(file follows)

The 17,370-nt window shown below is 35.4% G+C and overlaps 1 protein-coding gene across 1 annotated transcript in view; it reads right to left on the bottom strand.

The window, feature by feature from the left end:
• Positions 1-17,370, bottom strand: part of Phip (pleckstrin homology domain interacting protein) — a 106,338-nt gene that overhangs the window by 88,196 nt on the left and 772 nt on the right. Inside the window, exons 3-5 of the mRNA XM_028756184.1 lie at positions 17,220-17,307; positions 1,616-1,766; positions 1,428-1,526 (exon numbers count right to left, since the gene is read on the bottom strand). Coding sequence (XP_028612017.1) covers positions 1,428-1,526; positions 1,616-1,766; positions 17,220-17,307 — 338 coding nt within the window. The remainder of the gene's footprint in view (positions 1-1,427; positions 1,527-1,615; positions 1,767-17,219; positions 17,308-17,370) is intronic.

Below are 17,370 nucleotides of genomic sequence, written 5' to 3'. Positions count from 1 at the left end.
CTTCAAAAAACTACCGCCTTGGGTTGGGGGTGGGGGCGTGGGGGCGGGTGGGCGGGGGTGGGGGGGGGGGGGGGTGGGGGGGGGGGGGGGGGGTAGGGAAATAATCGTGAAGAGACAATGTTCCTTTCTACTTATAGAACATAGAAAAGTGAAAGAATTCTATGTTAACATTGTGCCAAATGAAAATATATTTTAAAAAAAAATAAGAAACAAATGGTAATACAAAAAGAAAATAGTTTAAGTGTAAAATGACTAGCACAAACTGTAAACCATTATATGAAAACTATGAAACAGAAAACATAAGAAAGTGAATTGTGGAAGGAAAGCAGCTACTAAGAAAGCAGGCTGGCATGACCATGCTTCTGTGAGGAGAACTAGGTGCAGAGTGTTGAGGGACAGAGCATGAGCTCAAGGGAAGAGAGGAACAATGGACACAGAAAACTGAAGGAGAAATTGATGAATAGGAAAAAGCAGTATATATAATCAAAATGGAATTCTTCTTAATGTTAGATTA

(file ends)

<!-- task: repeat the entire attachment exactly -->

The 17,370-nt window shown below is 35.4% G+C and overlaps 1 protein-coding gene across 1 annotated transcript in view; it reads right to left on the bottom strand.

The window, feature by feature from the left end:
• Positions 1-17,370, bottom strand: part of Phip (pleckstrin homology domain interacting protein) — a 106,338-nt gene that overhangs the window by 88,196 nt on the left and 772 nt on the right. Inside the window, exons 3-5 of the mRNA XM_028756184.1 lie at positions 17,220-17,307; positions 1,616-1,766; positions 1,428-1,526 (exon numbers count right to left, since the gene is read on the bottom strand). Coding sequence (XP_028612017.1) covers positions 1,428-1,526; positions 1,616-1,766; positions 17,220-17,307 — 338 coding nt within the window. The remainder of the gene's footprint in view (positions 1-1,427; positions 1,527-1,615; positions 1,767-17,219; positions 17,308-17,370) is intronic.

Below are 17,370 nucleotides of genomic sequence, written 5' to 3'. Positions count from 1 at the left end.
CTTCAAAAAACTACCGCCTTGGGTTGGGGGTGGGGGCGTGGGGGCGGGTGGGCGGGGGTGGGGGGGGGGGGGGGTGGGGGGGGGGGGGGGGGGTAGGGAAATAATCGTGAAGAGACAATGTTCCTTTCTACTTATAGAACATAGAAAAGTGAAAGAATTCTATGTTAACATTGTGCCAAATGAAAATATATTTTAAAAAAAAATAAGAAACAAATGGTAATACAAAAAGAAAATAGTTTAAGTGTAAAATGACTAGCACAAACTGTAAACCATTATATGAAAACTATGAAACAGAAAACATAAGAAAGTGAATTGTGGAAGGAAAGCAGCTACTAAGAAAGCAGGCTGGCATGACCATGCTTCTGTGAGGAGAACTAGGTGCAGAGTGTTGAGGGACAGAGCATGAGCTCAAGGGAAGAGAGGAACAATGGACACAGAAAACTGAAGGAGAAATTGATGAATAGGAAAAAGCAGTATATATAATCAAAATGGAATTCTTCTTAATGTTAGATTA